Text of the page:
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Tip: To see the German word that Freud used to refer to a concept…

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Want to know the exact German word that Freud used to refer to a psychoanalytic concept? Move your mouse over a paragraph while reading The Standard Edition of the Complete Psychological Works of Sigmund Freud and a window will emerge displaying the text in its original German version.

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Sternberg, J. (2014). Winnicott's Children edited by Ann Horne and Monica Lanyado. Independent Psychoanalytic Approaches with Children and Adolescents, Series editors, Ann Horne and Monica Lanyado. Published by Routledge, 2012; 212 pp; £85.00 hard-back; £24.99 paperback. Brit. J. Psychother., 30(1):120-123.

(2014). British Journal of Psychotherapy, 30(1):120-123

Winnicott's Children edited by Ann Horne and Monica Lanyado. Independent Psychoanalytic Approaches with Children and Adolescents, Series editors, Ann Horne and Monica Lanyado. Published by Routledge, 2012; 212 pp; £85.00 hard-back; £24.99 paperback

Review by:
Janine Sternberg

This book, edited by two of my most admired colleagues, and with chapters by graduates from the British Association of Psychotherapists child and adolescent psychotherapy training (now called Independent Psychoanalytic Child and Adolescent Psychotherapy Association since the formation of the British Psychotherapy Foundation), was a revelation to me. As someone whose analysis was firmly rooted in the Winnicottian tradition I thought I had a ‘good enough’ working knowledge of Winnicott, but I finished reading this book with a sense that I had known comparatively little of what Winnicott has written. Of course many of Winnicott's renowned statements and ideas are referred to within this book, but the ideas discussed range far beyond the familiar. I came across wonderful things Winnicott had said that I had either never read before or had never slowed down sufficiently to notice the implications of. Indeed, even when the Winnicott concepts being discussed were well known, the chapters here gave them fresh depth through each author's way of thinking about them and the clinical examples used.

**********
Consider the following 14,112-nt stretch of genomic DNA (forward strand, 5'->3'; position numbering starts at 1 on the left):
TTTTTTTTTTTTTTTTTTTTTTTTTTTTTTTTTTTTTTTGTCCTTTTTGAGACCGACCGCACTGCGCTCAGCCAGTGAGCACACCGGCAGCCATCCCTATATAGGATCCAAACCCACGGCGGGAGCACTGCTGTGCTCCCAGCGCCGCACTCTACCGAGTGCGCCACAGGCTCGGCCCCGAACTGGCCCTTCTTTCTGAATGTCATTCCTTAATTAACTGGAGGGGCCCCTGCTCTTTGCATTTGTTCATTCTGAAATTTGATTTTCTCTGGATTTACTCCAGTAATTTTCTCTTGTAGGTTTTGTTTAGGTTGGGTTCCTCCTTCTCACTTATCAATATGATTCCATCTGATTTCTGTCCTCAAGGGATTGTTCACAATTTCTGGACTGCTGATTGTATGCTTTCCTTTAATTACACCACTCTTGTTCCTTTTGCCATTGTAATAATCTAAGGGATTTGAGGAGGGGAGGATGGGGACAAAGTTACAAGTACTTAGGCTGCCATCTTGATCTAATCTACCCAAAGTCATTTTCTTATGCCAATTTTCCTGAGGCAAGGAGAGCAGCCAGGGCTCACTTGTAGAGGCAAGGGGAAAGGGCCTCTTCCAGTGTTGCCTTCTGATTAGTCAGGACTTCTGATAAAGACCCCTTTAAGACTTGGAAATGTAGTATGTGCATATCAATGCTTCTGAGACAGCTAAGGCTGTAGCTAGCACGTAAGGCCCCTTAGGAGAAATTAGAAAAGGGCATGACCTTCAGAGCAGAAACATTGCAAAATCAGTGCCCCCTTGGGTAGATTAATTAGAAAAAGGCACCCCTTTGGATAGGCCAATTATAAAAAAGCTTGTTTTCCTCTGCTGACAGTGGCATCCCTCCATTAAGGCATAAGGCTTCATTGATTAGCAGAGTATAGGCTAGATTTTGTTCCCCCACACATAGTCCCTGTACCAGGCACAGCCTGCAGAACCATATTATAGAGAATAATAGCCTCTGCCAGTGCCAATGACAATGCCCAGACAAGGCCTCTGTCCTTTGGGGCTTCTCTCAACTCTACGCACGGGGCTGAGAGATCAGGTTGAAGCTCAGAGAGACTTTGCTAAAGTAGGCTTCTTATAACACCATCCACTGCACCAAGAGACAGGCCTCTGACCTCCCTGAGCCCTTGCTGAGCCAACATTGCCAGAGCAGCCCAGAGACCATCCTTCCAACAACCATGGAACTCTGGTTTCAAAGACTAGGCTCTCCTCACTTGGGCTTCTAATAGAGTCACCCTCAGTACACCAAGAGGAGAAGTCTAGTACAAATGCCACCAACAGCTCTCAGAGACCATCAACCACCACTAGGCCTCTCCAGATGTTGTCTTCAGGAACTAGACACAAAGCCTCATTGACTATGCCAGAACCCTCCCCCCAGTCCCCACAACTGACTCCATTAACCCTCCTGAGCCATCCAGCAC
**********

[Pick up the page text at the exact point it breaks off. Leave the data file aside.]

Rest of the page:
The editors invited child and adolescent psychotherapists to write on what a particular Winnicott paper or concept had meant to them. The chapters vary in the amount they overtly refer to and quote Winnicott, with some such as Kitchener's being a masterly weaving together of Winnicott quotations, and her own thoughts and clinical examples; yet even in those chapters which make less direct use of Winnicott he is very present throughout. The influence of his approach, the use of paradox and a willingness to dwell in uncertainty are some of the delights of this book.

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[This is a summary excerpt from the full text of the journal article. The full text of the document is available to journal subscribers on the publisher's website here.]

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